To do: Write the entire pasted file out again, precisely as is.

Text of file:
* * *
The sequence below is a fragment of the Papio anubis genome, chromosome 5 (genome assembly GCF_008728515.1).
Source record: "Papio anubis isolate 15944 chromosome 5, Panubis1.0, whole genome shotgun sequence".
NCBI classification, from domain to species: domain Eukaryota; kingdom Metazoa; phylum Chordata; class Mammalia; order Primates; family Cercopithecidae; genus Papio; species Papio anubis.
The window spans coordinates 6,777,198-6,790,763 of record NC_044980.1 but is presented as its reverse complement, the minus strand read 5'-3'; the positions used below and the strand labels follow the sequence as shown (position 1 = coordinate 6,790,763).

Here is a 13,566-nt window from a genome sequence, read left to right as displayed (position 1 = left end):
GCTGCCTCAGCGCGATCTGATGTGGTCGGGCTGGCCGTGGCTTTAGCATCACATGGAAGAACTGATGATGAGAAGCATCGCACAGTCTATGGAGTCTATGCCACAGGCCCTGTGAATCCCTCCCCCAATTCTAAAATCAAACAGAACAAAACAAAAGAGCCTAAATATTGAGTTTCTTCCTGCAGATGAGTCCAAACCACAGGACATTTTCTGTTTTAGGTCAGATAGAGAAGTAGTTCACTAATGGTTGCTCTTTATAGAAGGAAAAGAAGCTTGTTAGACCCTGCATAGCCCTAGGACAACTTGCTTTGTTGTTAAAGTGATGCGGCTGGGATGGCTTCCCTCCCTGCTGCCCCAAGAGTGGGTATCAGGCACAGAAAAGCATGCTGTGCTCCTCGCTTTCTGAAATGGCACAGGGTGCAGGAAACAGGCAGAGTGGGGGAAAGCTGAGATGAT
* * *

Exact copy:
The sequence below is a fragment of the Papio anubis genome, chromosome 5 (genome assembly GCF_008728515.1).
Source record: "Papio anubis isolate 15944 chromosome 5, Panubis1.0, whole genome shotgun sequence".
NCBI classification, from domain to species: domain Eukaryota; kingdom Metazoa; phylum Chordata; class Mammalia; order Primates; family Cercopithecidae; genus Papio; species Papio anubis.
The window spans coordinates 6,777,198-6,790,763 of record NC_044980.1 but is presented as its reverse complement, the minus strand read 5'-3'; the positions used below and the strand labels follow the sequence as shown (position 1 = coordinate 6,790,763).

Here is a 13,566-nt window from a genome sequence, read left to right as displayed (position 1 = left end):
GCTGCCTCAGCGCGATCTGATGTGGTCGGGCTGGCCGTGGCTTTAGCATCACATGGAAGAACTGATGATGAGAAGCATCGCACAGTCTATGGAGTCTATGCCACAGGCCCTGTGAATCCCTCCCCCAATTCTAAAATCAAACAGAACAAAACAAAAGAGCCTAAATATTGAGTTTCTTCCTGCAGATGAGTCCAAACCACAGGACATTTTCTGTTTTAGGTCAGATAGAGAAGTAGTTCACTAATGGTTGCTCTTTATAGAAGGAAAAGAAGCTTGTTAGACCCTGCATAGCCCTAGGACAACTTGCTTTGTTGTTAAAGTGATGCGGCTGGGATGGCTTCCCTCCCTGCTGCCCCAAGAGTGGGTATCAGGCACAGAAAAGCATGCTGTGCTCCTCGCTTTCTGAAATGGCACAGGGTGCAGGAAACAGGCAGAGTGGGGGAAAGCTGAGATGAT